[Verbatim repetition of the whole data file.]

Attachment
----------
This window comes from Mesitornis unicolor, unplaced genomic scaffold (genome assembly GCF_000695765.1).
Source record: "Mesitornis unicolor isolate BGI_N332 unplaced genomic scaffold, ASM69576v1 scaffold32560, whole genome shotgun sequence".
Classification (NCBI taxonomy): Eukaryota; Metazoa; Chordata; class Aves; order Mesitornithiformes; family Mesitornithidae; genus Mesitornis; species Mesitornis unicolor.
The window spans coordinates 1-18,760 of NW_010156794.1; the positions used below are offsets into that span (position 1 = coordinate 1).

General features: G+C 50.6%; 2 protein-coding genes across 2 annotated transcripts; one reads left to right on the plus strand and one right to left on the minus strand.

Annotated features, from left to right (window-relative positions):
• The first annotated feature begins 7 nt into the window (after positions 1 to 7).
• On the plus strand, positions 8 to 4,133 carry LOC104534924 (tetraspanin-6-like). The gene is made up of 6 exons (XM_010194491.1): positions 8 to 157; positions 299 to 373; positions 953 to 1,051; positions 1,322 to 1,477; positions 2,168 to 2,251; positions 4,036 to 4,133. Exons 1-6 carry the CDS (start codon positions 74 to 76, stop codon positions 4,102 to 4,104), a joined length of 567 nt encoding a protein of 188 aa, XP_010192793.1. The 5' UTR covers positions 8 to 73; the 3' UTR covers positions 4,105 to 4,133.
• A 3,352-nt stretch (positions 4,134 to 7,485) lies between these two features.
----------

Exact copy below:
This window comes from Mesitornis unicolor, unplaced genomic scaffold (genome assembly GCF_000695765.1).
Source record: "Mesitornis unicolor isolate BGI_N332 unplaced genomic scaffold, ASM69576v1 scaffold32560, whole genome shotgun sequence".
Classification (NCBI taxonomy): Eukaryota; Metazoa; Chordata; class Aves; order Mesitornithiformes; family Mesitornithidae; genus Mesitornis; species Mesitornis unicolor.
The window spans coordinates 1-18,760 of NW_010156794.1; the positions used below are offsets into that span (position 1 = coordinate 1).

General features: G+C 50.6%; 2 protein-coding genes across 2 annotated transcripts; one reads left to right on the plus strand and one right to left on the minus strand.

Annotated features, from left to right (window-relative positions):
• The first annotated feature begins 7 nt into the window (after positions 1 to 7).
• On the plus strand, positions 8 to 4,133 carry LOC104534924 (tetraspanin-6-like). The gene is made up of 6 exons (XM_010194491.1): positions 8 to 157; positions 299 to 373; positions 953 to 1,051; positions 1,322 to 1,477; positions 2,168 to 2,251; positions 4,036 to 4,133. Exons 1-6 carry the CDS (start codon positions 74 to 76, stop codon positions 4,102 to 4,104), a joined length of 567 nt encoding a protein of 188 aa, XP_010192793.1. The 5' UTR covers positions 8 to 73; the 3' UTR covers positions 4,105 to 4,133.
• A 3,352-nt stretch (positions 4,134 to 7,485) lies between these two features.